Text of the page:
For the First Time Ever, Ontario’s Legal Cannabis Sales Exceed the Illicit Market’s
by Chane Leigh
The racial disparity in the way cannabis laws have been applied has led to the conviction of a disproportionately high number of People of Color for cannabis-related crimes. Because of this, the “War on Drugs” actually manifested as a war on communities of color that took a shocking toll.
Now that legislation is being passed to move toward broader legalization, the crimes of which many were convicted in prior decades are no longer considered criminal at all. And it’s for that reason that many states are moving to expunge the convictions of minor cannabis-related offenses, wiping clean the criminal records of those who were penalized in an attempt to make things right.
Colorado has recently taken a bold step forward in its attempt to erase the convictions of the past.
The recent measures in Colorado are far from the first that have been taken to expunge crimes relating to cannabis. “We call it reparative justice: repairing the harms caused by the war on drugs,” says Eunisses Hernandez of the Drug Policy Alliance. Reparative justice is also available in the states of California, New Hampshire, North Dakota, Illinois, Oregon, and Maryland.
Illinois, for example, has focused its efforts on those convicted of nonviolent crimes involving less than a certain amount of cannabis. Illinoisans qualifying for the program are able to have their infractions wiped from their record and can go forward with their lives as if the charges against them had never happened. This makes it easier to secure employment, to sign a lease, and to navigate life generally.
In California, thousands of criminal charges have already been expunged, which is fantastic news for those who have been living with those charges on their records. But there is concern over how quickly expungement requests can be processed—California wants to see its citizens’ records cleared in their lifetimes. The government is working hard to get through the many requests it has to process.
In North Dakota, the problem is a little different—not everyone is applying for the expungement opportunity. The general feeling is that the application is too complicated to deal with and that some residents who could benefit may not know about it in the first place. So even though the opportunity is there, not everyone is taking advantage of it.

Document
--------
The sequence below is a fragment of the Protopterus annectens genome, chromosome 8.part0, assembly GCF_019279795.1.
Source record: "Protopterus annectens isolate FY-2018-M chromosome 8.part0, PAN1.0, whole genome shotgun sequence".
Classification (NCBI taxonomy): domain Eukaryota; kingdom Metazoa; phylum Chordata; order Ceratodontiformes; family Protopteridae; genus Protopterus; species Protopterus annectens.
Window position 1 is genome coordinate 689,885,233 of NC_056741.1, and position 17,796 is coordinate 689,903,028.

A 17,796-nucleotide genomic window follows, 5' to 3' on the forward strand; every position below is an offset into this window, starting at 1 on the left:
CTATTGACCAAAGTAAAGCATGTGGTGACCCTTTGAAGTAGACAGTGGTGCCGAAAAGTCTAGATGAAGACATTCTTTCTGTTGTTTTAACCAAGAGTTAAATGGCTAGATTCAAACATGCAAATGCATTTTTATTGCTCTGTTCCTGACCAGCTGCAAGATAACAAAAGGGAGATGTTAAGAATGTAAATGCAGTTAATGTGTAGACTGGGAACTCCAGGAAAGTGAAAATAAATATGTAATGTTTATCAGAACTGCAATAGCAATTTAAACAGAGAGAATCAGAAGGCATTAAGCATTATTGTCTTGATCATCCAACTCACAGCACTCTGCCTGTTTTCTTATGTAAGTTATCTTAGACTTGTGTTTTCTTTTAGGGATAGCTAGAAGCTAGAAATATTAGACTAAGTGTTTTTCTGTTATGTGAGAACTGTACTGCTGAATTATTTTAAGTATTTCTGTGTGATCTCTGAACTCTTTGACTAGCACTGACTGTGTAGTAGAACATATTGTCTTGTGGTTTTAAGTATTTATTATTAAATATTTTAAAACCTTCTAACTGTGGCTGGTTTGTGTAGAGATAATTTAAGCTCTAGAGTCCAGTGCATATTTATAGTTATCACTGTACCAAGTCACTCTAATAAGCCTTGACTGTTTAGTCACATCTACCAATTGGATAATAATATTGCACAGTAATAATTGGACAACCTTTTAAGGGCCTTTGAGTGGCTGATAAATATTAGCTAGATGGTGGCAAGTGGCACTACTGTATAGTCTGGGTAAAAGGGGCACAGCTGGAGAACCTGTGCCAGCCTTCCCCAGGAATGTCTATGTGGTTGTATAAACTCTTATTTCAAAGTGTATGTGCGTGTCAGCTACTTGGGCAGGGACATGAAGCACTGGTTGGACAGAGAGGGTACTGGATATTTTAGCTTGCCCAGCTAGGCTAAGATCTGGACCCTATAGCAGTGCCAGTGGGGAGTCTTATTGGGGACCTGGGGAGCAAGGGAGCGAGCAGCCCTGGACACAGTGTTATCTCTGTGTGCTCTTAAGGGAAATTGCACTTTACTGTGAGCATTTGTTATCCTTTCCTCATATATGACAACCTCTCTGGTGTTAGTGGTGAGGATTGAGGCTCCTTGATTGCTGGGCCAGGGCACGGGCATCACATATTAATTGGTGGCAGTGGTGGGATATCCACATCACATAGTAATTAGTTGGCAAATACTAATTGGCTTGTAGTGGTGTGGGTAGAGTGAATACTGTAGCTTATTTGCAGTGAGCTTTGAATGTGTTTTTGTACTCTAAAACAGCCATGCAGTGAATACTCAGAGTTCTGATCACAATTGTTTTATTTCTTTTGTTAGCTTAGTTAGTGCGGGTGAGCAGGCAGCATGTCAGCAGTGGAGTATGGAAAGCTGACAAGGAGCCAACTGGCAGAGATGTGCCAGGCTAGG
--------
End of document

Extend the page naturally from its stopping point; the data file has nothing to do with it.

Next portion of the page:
Colorado Governor Jared Polis has cut through a lot of red tape with a recent decision to pardon a class of offenders automatically. The new Colorado pardon covered nearly 3000 low-level offenders, none of whom had to file applications or even involve themselves in the pardoning process. With the signing of a single executive order, Polis quickly cleared their records. These Colorado citizens won’t face the bureaucratic rigmarole that Californians had to deal with, nor will they have to worry about the complicated applications that scared off North Dakotans.
The pardons went to those convicted at the state level of crimes involving one ounce of cannabis or less, though they did not deal with crimes at the municipal level. Colorado residents can reach out to the state government to determine whether their own personal convictions were included in the pardon or not.
If more states begin to follow Colorado’s example, as we hope they will, we’ll see the expungement of past cannabis crimes begin to move a lot more quickly in the future. Fortunately, Colorado has always been a trendsetter when it comes to cannabis in the US, so there’s definitely a reason to hope that they’ve set the bar for us all once again.
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